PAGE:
Organization

The Galileo Project is led by Professor Avi Loeb, the Frank B. Baird Jr. Professor of Science, Harvard Astronomy Department. The project is composed almost entirely of volunteers, many of whom are active research scientists hailing from other academic institutions, who generously dedicate their time and expertise to the project, its two primary branches and various sub-projects.

In addition to the core research team, the Galileo Project has amassed a remarkable team of advisors and affiliates, professionals who offer useful expertise and input to the research team on a wide range of scientific and non-scientific subjects relevant to the success of the project.

The core research functions of the effort are divided into two “branches,” one studying unidentified aerial phenomena (UAP) and the other studying interstellar objects (ISOs). Within each branch there are multiple smaller teams solving for specific needs of the project. Additionally, a sub-group has been formalized to evaluate the hypothetical societal implications (SI) of this broad area of work.

The Galileo Project takes a "big tent" approach to problem solving, drawing upon the scientific, engineering and humanities expertise of a large community. These dedicated individuals, many of whom are well-known in their respective fields, are drawn to the project's rigorously scientific approach to a subject rarely explored by academia, and all participants are committed to the core goals and philosophy of the project.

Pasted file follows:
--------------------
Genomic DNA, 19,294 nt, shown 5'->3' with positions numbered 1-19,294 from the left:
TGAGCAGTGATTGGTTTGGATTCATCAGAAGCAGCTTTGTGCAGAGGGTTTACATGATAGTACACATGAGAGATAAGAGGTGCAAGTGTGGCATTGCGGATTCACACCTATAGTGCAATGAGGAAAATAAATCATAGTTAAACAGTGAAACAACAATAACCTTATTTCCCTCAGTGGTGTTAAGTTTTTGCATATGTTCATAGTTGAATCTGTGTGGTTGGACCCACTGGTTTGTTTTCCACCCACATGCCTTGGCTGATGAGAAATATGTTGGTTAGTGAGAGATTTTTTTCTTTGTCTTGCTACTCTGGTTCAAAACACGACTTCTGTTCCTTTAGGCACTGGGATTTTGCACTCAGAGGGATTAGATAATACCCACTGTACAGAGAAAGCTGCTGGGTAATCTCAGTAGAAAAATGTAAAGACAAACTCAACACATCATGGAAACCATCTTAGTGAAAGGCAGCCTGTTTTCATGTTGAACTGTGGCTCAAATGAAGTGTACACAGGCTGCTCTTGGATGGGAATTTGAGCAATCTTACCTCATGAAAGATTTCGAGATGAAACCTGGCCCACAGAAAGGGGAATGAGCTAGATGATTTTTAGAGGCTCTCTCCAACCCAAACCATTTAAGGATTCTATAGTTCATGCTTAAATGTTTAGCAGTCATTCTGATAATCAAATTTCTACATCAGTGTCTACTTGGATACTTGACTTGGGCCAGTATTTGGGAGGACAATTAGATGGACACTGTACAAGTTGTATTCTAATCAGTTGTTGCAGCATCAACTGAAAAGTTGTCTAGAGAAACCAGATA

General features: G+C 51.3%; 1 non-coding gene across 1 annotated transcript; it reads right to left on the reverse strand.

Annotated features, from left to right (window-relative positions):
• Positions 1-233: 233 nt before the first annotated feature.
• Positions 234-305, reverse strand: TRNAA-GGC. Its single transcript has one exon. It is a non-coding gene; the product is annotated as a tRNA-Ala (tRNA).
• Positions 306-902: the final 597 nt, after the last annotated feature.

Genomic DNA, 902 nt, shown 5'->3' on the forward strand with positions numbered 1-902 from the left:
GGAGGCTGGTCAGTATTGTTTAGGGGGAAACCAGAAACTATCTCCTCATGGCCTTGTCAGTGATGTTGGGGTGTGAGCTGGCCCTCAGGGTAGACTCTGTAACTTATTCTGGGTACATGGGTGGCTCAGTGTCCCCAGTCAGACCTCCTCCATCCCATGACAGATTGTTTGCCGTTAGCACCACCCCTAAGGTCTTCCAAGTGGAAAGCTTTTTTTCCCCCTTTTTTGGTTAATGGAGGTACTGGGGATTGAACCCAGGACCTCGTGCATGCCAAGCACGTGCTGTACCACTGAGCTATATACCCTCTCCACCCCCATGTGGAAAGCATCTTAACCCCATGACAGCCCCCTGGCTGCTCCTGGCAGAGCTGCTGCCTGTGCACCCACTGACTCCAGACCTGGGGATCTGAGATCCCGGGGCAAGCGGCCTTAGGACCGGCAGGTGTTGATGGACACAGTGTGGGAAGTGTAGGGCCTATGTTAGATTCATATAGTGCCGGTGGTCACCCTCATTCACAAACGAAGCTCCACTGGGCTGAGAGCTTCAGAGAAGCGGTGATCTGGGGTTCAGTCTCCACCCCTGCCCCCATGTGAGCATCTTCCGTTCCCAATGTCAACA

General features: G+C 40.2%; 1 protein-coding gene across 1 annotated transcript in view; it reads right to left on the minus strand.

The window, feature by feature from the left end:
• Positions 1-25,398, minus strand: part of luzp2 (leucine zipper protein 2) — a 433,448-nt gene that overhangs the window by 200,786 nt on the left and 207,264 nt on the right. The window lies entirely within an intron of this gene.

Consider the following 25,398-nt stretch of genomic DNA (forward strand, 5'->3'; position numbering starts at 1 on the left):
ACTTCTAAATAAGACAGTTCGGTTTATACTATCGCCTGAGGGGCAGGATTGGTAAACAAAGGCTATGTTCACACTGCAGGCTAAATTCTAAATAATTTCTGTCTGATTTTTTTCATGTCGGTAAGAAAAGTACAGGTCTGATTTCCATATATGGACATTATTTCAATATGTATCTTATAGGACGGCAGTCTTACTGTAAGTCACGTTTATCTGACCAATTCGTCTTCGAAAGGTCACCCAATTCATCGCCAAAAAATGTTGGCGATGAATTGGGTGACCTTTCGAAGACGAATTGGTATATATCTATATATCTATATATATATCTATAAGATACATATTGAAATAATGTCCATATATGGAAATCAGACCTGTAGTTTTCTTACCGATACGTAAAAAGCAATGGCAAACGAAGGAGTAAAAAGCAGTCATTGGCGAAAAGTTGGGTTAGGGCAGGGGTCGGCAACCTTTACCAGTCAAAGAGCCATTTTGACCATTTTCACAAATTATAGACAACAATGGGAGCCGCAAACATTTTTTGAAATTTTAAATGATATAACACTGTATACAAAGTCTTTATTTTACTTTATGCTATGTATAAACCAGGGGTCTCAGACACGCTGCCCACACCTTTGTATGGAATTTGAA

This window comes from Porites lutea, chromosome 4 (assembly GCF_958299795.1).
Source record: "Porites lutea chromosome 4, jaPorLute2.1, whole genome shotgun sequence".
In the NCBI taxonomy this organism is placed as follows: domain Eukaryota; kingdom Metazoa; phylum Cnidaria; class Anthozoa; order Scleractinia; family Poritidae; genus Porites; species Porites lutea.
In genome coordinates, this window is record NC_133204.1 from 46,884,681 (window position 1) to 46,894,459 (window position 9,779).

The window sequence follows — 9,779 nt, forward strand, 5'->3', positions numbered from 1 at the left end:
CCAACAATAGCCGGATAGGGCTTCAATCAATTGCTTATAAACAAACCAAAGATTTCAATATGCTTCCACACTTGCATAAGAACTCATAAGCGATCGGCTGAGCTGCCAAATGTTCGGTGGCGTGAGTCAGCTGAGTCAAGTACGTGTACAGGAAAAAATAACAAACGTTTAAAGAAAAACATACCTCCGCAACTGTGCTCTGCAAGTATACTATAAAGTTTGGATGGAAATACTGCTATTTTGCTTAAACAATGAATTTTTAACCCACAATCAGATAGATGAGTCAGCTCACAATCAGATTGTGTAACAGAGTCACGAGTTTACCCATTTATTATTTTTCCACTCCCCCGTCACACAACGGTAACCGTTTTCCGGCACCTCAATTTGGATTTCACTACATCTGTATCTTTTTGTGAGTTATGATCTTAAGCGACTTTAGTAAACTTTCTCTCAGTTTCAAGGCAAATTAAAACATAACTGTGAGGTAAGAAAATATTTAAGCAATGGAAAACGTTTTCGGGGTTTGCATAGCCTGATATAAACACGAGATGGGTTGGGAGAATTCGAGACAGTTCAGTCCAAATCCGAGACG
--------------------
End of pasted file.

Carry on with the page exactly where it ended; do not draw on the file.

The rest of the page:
UAP branch

The UAP branch of the Galileo Project seeks to examine the possibility of extraterrestrial origin for UAP, by making observations of objects in and near Earth’s atmosphere, filtering out identifiable objects using AI deep learning algorithms trained on rigorous classification of known objects, and then examining the nature of the remaining data for anomalous characteristics.

ISO branch

The ISO branch seeks to understand the origins of interstellar objects (ISOs) that exhibit characteristics which differ from typical asteroids and comets, like `Oumuamua, through discovery and characterization initiatives involving astronomical and atmospheric surveys as well as space-based observations.

Social implications sub-group

An SI sub-group has formed to examine the many ways in which hypothetical future discoveries of extraterrestrial intelligence (by the Galileo Project or other research efforts) could impact society beyond the sciences.

Areas of expertise

There are many areas of scientific knowledge and expertise represented on the Galileo Project. Within the research team there is extensive experience in:

  • Astronomy
  • Astrobiology
  • Atmospheric science
  • Biology
  • Chemistry
  • Computer science
  • Electrical engineering
  • Experimental physics
  • Hardware engineering
  • Instrumentation and optical manufacturing
  • Machine learning and artificial intelligence
  • Observational analysis
  • Planetary science
  • Plasma physics
  • Project management
  • Software engineering
  • Theoretical physics

Additionally, the project makes use of researchers and practitioners in a variety of humanities disciplines, including:

  • Anthropology
  • Communications
  • History (including history of science)
  • Media studies
  • Religious studies
  • Science journalism